Ridgeback Biotherapeutics and Drug Innovations at Emory (DRIVE) LLC, a not-for-profit biotechnology company wholly owned by Emory University, today announced a collaboration to rapidly advance into human testing DRIVE’s promising oral COVID-19 treatment.
This collaboration combines Ridgeback’s experience advancing drug development efforts in the midst of an on-going disease outbreak with the three decades of experience that the DRIVE executive team has in antiviral drug development and commercialization.
Under the collaboration, Ridgeback has exclusively licensed DRIVE’s EIDD-2801, which has broad spectrum activity against a number of diseases of extreme public health concern, including influenza, SARS, MERS, chikungunya, and equine encephalitis (VEE and EEE). EIDD-2801 prevents the replication of multiple strains of coronavirus in vitro, and has been shown to have potent activity against SARS-CoV and MERS-CoV in animal models of infection. Ridgeback Biotherapeutics will be responsible for advancing this promising therapeutic through clinical development and ensuring that EIDD-2801 is available during the current pandemic.
“With EIDD-2801 close to entering clinical trials for influenza and its activity against the SARS and MERS coronaviruses, we immediately recognized that EIDD-2801 had the potential for treating COVID-19. Based on our extensive testing, we believe EIDD-2801 will be effective in treating individuals that have been sickened by COVID-19,” says George Painter, PhD, Director of the Emory Institute for Drug Development (EIDD) and CEO of DRIVE. “Given Ridgeback Biotherapeutics’ experience in accelerating the development of potential therapeutics in outbreak settings and its proven commitment to global health, we are confident that Ridgeback can quickly advance EIDD-2801 into clinical trials for COVID-19 and initiate steps toward ensuring a rapid development path for this promising drug.”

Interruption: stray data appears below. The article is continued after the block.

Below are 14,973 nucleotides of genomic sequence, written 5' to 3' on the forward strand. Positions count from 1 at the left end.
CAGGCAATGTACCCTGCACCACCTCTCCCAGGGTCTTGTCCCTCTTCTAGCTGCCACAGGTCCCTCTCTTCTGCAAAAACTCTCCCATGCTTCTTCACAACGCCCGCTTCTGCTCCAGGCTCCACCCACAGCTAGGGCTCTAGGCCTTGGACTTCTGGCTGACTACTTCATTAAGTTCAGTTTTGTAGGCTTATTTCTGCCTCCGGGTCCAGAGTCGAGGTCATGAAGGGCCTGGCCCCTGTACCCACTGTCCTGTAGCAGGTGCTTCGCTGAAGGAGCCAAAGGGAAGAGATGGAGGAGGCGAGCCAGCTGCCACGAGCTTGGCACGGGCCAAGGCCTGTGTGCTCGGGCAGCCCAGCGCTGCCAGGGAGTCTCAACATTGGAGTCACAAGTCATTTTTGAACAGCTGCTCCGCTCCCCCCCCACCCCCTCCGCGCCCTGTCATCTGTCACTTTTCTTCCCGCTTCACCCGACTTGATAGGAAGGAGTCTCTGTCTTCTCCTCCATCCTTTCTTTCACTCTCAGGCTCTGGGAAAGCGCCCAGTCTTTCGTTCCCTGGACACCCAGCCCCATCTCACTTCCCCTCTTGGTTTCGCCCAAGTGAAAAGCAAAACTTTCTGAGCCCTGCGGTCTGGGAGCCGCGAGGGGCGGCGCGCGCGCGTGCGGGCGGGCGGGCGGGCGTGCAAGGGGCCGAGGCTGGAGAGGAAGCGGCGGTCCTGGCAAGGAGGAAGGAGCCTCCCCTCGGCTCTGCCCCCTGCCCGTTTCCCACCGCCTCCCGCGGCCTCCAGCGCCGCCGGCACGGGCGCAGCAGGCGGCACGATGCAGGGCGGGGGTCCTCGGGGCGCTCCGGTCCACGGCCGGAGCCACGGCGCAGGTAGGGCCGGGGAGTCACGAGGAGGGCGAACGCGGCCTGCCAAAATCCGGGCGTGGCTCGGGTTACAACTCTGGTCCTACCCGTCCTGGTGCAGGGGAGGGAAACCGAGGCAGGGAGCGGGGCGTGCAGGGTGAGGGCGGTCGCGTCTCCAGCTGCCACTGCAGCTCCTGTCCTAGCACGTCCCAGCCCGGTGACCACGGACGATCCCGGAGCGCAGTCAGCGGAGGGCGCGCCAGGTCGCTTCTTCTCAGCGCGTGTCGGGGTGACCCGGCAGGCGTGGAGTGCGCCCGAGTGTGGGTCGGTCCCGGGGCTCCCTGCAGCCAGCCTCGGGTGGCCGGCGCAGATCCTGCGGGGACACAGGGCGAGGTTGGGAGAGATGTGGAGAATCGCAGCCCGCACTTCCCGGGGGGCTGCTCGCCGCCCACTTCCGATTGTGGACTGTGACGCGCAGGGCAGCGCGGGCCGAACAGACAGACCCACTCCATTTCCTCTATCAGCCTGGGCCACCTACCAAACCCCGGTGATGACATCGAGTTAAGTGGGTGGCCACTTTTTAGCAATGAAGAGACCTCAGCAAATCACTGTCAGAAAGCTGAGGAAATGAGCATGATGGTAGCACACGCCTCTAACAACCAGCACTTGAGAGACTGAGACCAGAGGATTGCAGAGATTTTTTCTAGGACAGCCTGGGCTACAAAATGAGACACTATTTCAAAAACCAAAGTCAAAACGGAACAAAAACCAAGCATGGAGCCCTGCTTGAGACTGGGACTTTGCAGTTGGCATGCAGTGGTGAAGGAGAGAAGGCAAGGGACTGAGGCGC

“As a potent oral antiviral agent, EIDD-2801 represents one of the best options available to impact the current global pandemic. Its broad-spectrum antiviral activity makes it an excellent candidate for treating a variety of infectious diseases including influenza as well as for other emerging infectious diseases like Eastern Equine Encephalitis,” says Wendy Holman, CEO of Ridgeback Biotherapeutics. “During this unprecedented crisis, Ridgeback looks forward to working with the seasoned drug development team at DRIVE and the dedicated and brave medical, public health and governmental personnel that are on the frontlines of this pandemic – both within the United States and abroad. The ability to deliver promising treatments to patients in need is what makes us excited to come to work every day. Ridgeback is uniquely positioned to help advance EIDD-2801 not only for its potential commercial indications, but also for the treatment of diseases that are critical to global health.”
EIDD-2801 is an orally bioavailable form of a highly potent ribonucleoside analog that inhibits the replication of multiple RNA viruses including SARS-CoV2. In laboratory and animal studies of two distinct coronaviruses (SARS-CoV1 and MERS), the bioactive form of EIDD-2801 has been shown to improve pulmonary function, decrease body weight loss and reduce the amount of virus in the lung. EIDD-2801 is expected to begin clinical testing for SARS-CoV2 and influenza in the second quarter of 2020. In addition to activity against SARS-CoV2, EIDD-2801, in laboratory studies, has demonstrated activity against respiratory syncytial virus, influenza, chikungunya, Ebola, Venezuelan equine encephalitis virus, and Eastern equine encephalitis viruses.
The development of EIDD-2801 has been funded in whole or in part with Federal funds from the National Institute of Allergy and Infectious Diseases (NIAID), under contract numbers HHSN272201500008C and 75N93019C00058, and from the Defense Threat Reduction Agency (DTRA), under contract numbers HDTRA1-13-C-0072 and HDTRA1-15-C-0075, for the treatment of Influenza, coronavirus, chikungunya, and Venezuelan Equine Encephalitis Virus.